How menstrual cycle effect mood

Mood and the menstrual cycle

Gynecological experiences are closely linked with a woman’s mood1. Disturbances of her reproductive function can upset her sense of well-being, her feelings about her sexuality, her femininity, and her self-esteem. Symptoms may affect her intimate relationships and bring greater distress than symptoms in other systems. Women presenting with gynecological problems often appear tense and anxious just because of the nature of the intimate questions and examination which they anticipate with some apprehension. Some come distressed and tearful. They may feel shame and disgust about their symptoms or because of the reaction of others. Many find the whole consultation an ordeal. The examination can remind a woman of previous threatening situations such as rape or childhood sexual abuse, or past experience of painful or demeaning examinations by previous clinicians.

Cycle effect mood

Certain conditions have overtones of moral judgment such as termination of pregnancy or sexually transmitted disease. In these cases anxiety and apprehension may be considerable. Some women are suffering with problems that disturb their mood but are not primarily gynecological rather psychological or social. Gynecological complaints are presented instead because there is stigma associated with mental health problems, and social and relationship problems may seem less appropriate to present to the doctor. This chapter considers the relationship between mood and menstrual cycle problems and models of care that enable effective management whatever the cause of the distress.

MOOD AND MENSTRUAL PROBLEMS IN THE CONSULTATION

There are several patterns of presentation of mood disturbances and menstrual complaint:

(1) Distress secondary to a menstrual disorder (e.g. menorrhagia);

(2) Mood disorder presenting under the guise of menstrual complaint (e.g. depressive illness presenting as premenstrual syndrome);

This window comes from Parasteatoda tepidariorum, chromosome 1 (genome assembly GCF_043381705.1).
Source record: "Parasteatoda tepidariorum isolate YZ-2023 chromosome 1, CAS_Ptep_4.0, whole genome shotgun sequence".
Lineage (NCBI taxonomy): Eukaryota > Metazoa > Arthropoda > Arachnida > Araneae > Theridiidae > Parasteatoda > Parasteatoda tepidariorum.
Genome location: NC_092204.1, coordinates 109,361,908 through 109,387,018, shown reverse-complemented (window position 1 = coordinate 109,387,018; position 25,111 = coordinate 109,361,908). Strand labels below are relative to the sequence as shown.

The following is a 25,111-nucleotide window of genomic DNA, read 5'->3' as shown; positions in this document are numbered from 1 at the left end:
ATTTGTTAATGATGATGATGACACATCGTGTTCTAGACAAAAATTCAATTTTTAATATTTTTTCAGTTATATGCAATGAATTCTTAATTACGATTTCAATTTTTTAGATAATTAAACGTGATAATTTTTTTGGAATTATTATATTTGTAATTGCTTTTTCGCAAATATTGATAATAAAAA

(3) Mood disorder and gynecological disorder (which may or may not have a common etiology) (e.g.oligomenorrhea and anxiety disorder);

(4) Intolerance of certain gynecological events in the setting of particular social and relationship stressors (e.g. complaint of menorrhagia after stopping the oral contraceptive pill following marital breakdown.

Women with problems look for an explanation of their difficulties that may yield some solution or at least exemption from excessive demands. They recognize that the doctor is willing and able to listen to them and to help by diagnosing medical disorders, clarifying the role of nonmedical factors where possible and reassuring them if there is no serious pathology. Gynecological problems are mysterious and abnormalities difficult to judge by women themselves. Menstrual disturbances are particularly ambiguous. Every woman has a slightly different pattern of experience, some have no pattern. Pain, mood changes, heaviness of flow are all difficult to evaluate, and pathology is hidden, requiring invasive examination. Therefore women present when their normal pattern has changed, when there is new or more intense pain or when they are worried about themselves or the impact of their symptoms on others. They may also appear following media or internet disclosure of some new way to manage a problem that they recognize in themselves. The overlap between menstrual cycle problems and psychological problems is considerable. Women need the assistance of the informed clinician to help them differentiate between the various factors that produce the symptoms and plan effective strategies.

Mood disorders and gender differences

Mood disorders in psychiatry are usually referred to under the general title of ‘affective disorder’ to denote a range of disturbances that are related to mood but which include anxiety disorders and depressive illness. Symptoms that range from worry to agitation, sleep problems to delusions.

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